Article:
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Picking up Signals from Television Viewers

Bluefin Labs aims to measure the connections between social media and television shows.
July 11, 2011

Bluefin Labs wants to know not how many people are watching a TV show, but what they’re saying about it. This week, the company, based in Cambridge, Massachusetts, launched its first product: Bluefin Signals, a tool for monitoring and analyzing audience reaction to TV shows, which it collects by simultaneously monitoring television and social media feeds.

Talking about TV: Bluefin Signals, above, gives a fine-grained view of how much audiences are responding to television content through social media.

Bluefin has spent the past three years building up the infrastructure, algorithms, and computing power needed to process the enormous quantities of data generated by social media sites including Twitter and Facebook. Currently, the platform processes more than three billion public comments each month.

For years, the success of a television show has been assessed using an estimate of the number of people watching a show provided by Nielsen, a company that gathers information using set-top boxes and diaries. But advertisers and producers increasingly also want to know who’s talking about a show, and what they’re saying. Bluefin Signals is designed to measure this side of an audience’s reaction using social media.

Bluefin faces competition from a growing field of startups, including Netbase and Viralheat, which also mine social networks for reactions to products and media. Other companies, such as GetGlue and Tunerfish, are building social networks around television content, and gathering data in the process. Bluefin executives say that the massive amount of data they collect and analyze sets their product apart. The most serious potential competition could ultimately come from Nielsen. The ratings giant has not yet announced a strategy for monitoring social media, but it is working on connecting its existing data to social media analysis.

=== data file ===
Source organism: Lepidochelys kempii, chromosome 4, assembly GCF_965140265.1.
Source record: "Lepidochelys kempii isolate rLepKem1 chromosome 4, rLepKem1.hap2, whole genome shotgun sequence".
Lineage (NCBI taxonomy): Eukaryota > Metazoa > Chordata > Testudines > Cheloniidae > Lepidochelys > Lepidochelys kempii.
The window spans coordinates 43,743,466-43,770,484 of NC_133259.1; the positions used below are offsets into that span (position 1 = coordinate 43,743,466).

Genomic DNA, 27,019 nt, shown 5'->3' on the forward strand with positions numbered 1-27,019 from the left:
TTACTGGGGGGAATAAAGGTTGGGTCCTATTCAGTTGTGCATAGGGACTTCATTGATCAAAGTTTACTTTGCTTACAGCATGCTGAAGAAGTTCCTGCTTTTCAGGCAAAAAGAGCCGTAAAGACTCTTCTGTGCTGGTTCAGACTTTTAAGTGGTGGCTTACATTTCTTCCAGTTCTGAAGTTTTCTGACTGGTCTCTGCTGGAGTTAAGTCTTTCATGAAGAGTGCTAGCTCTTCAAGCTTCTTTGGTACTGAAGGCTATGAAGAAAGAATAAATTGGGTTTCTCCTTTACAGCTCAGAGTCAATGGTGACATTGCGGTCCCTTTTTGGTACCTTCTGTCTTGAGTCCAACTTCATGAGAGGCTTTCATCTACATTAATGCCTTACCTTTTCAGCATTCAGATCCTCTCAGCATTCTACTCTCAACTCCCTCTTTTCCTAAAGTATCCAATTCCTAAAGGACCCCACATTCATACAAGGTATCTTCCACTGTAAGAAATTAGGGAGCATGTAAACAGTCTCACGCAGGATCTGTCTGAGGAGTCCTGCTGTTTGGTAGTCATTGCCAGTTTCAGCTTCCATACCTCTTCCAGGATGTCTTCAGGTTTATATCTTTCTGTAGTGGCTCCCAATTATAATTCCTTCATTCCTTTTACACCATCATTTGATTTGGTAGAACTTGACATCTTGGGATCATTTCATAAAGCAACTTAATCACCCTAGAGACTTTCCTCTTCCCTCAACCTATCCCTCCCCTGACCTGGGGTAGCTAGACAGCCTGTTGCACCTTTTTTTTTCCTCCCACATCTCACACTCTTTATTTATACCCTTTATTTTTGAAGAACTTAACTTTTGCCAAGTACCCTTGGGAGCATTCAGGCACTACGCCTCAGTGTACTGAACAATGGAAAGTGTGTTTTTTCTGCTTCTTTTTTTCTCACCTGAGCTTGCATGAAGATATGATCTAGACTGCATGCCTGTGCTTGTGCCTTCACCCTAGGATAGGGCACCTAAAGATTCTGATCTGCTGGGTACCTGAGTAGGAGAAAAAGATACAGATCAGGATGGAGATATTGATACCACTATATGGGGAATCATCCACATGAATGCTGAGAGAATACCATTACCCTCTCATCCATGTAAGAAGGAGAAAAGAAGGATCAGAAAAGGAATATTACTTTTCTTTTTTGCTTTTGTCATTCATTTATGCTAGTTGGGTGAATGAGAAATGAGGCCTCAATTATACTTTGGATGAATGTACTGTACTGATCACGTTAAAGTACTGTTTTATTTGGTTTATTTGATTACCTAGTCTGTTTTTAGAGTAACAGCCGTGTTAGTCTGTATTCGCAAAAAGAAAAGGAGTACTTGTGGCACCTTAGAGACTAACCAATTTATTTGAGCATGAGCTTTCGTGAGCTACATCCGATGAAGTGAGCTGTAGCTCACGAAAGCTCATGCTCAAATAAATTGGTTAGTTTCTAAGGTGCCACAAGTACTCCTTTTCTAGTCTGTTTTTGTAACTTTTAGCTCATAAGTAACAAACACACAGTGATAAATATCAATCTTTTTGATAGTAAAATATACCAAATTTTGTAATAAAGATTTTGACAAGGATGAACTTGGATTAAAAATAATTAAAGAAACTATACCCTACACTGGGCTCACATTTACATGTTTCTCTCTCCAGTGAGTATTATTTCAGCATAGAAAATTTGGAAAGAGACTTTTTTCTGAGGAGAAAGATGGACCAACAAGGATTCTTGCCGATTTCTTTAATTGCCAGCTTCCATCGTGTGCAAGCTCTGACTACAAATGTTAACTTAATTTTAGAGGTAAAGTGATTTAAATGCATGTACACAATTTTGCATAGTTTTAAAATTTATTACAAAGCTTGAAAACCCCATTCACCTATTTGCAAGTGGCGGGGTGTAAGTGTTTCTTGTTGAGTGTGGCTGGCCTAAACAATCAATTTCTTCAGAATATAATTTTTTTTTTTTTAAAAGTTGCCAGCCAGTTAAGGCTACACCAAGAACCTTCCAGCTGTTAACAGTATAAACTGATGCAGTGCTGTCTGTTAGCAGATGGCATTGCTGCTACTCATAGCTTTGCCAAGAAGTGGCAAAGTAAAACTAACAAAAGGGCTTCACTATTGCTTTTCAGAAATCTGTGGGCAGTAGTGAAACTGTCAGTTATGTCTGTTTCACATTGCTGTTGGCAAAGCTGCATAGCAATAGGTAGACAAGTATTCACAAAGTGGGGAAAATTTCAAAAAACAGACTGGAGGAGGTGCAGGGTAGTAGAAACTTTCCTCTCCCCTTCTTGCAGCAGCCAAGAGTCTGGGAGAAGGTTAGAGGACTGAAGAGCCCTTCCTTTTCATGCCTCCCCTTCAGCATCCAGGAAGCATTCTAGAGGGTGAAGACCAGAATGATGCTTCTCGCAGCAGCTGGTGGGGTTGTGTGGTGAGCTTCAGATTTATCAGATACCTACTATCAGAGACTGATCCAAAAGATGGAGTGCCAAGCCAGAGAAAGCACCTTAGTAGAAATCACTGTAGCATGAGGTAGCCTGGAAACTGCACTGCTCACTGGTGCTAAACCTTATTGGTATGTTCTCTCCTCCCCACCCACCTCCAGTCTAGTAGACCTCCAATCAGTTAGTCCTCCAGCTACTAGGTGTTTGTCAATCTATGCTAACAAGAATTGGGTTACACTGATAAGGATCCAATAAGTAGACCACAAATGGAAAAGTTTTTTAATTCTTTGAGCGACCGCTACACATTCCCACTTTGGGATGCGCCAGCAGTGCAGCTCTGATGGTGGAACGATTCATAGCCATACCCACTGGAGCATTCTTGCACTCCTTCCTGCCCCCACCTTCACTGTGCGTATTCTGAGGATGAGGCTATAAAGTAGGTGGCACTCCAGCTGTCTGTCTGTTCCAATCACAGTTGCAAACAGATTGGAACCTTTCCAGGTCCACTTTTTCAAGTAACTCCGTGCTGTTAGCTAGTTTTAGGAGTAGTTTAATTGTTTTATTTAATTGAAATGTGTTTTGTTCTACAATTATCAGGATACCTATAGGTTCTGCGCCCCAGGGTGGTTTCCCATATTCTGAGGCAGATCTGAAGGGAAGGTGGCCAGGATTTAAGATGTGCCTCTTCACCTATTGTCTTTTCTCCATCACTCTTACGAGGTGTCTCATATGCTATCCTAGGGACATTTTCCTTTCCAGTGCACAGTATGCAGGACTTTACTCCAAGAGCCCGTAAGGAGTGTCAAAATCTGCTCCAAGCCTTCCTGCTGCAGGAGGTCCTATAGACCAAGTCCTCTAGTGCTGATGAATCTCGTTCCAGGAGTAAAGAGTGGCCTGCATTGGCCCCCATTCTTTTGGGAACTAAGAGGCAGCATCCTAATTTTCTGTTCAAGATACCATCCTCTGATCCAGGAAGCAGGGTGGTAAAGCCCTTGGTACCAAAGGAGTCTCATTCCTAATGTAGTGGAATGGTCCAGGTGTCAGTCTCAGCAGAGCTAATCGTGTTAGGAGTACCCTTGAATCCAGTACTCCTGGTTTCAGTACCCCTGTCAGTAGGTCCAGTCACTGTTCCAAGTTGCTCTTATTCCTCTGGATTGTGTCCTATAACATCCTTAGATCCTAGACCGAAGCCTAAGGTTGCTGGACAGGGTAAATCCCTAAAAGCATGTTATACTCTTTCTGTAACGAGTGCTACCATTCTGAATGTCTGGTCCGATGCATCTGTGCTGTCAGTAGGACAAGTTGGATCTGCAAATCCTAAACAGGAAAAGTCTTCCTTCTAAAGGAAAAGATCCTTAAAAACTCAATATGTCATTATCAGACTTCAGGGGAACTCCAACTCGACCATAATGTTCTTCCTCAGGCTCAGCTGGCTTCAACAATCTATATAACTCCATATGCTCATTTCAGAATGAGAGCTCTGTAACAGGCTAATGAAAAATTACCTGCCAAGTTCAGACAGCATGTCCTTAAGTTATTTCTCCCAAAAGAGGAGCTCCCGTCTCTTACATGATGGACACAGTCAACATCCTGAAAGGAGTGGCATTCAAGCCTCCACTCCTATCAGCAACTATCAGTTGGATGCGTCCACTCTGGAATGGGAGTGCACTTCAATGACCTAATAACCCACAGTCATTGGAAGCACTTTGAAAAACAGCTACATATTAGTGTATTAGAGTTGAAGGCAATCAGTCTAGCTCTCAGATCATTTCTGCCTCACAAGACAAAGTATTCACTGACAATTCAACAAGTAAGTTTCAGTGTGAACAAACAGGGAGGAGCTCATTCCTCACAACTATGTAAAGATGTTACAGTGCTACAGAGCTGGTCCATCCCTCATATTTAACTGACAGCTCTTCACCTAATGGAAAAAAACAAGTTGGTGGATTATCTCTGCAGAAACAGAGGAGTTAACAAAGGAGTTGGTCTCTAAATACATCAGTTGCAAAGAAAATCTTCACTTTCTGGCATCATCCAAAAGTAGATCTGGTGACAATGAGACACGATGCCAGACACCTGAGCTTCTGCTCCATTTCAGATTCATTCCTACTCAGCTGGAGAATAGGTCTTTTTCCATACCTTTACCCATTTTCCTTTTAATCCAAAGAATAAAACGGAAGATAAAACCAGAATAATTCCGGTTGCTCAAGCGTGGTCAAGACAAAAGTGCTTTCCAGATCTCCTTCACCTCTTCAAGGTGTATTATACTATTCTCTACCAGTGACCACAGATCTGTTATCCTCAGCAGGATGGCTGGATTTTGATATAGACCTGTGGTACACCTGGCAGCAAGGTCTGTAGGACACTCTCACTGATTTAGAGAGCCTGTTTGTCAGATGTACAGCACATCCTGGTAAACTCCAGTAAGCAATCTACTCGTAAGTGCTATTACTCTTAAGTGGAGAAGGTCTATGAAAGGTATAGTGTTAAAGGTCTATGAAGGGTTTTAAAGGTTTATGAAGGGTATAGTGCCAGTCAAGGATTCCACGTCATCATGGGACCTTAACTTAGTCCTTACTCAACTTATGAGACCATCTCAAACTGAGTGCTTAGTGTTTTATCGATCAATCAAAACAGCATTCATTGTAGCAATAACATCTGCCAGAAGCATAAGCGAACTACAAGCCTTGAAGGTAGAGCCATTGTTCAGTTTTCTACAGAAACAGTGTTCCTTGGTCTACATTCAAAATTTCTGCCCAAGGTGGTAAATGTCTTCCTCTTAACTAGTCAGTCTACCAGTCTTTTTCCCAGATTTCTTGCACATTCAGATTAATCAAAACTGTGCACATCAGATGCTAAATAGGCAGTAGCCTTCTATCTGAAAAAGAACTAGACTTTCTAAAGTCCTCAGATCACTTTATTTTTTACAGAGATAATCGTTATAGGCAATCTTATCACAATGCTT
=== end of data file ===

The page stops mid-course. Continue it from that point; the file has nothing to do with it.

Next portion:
Bluefin tracks which shows are scheduled to be shown on TV and also uses analyzes broadcast and cable television feeds from all over the United States frame by frame using fingerprinting to confirm that a particular show or advertisement is on screen. The company simultaneously crawls through social media feeds for mentions of television shows, and links those mentions to specific shows and commercials.

Many advertisers and television networks already monitor Twitter, Facebook, and other similar sites to learn how a show’s audience received it. But executives struggle to understand the implications—if a show gets 2,000 mentions on social networks, is that number was impressive or small compared to similar shows? “That’s one of the core problems we’re looking to solve for people doing this type of analysis,” says Tom Thai, vice president of business development at Bluefin. “Not only give them the numbers, but also the universe of context.”

Bluefin Signals provides two main ways of measuring an audience’s reaction. The first, called Response Level, tallies up the number of people commenting on a given show. It converts this to a 10-point scale so that people can assess that number in relation to other shows aired at other times. The second, Response Share, determines how much attention a show got while it was on the air.  Bluefin found that the NBA finals got about 45 percent of the response to television on social media on the night of May 24, compared with only 6.1 percent for American Idol. Bluefin Signals allows users to get a finer look at the data, by comparing shows within the same genre.

Thai says Bluefin’s product is most useful for assessing whether less popular shows are a good advertising buy. Many of these have similar audience numbers, so social media response could make certain shows stand out. He adds that eventually Bluefin can even reveal which shows get the best response to particular types of advertisements on social media.

A product like Bluefin’s could help fill in some key gaps for advertisers, says Jon Kleinberg, a professor of computer science at Cornell University who studies the social and information networks that underpin the Web and online media. “One thing that has made advertising work very powerfully in domains such as Internet search is that you know a lot about the person receiving the ad–what they’re doing at the moment, through their query or other activities on the site, and sometimes what they’ve done in the past as well,” Kleinberg says. “For other domains–broadcast media such as TV, for example–it’s traditionally been harder to form a picture of the ad’s recipients, at the moment they receive it.” Bluefin has the opportunity to “fill in the missing details” by measuring and reporting how audiences react to broadcast content in real time.

Bluefin is studying other fine-grained data, such as the success of commercials when paired with particular shows, and it plans to release additional products and features that make use of this sort of data.

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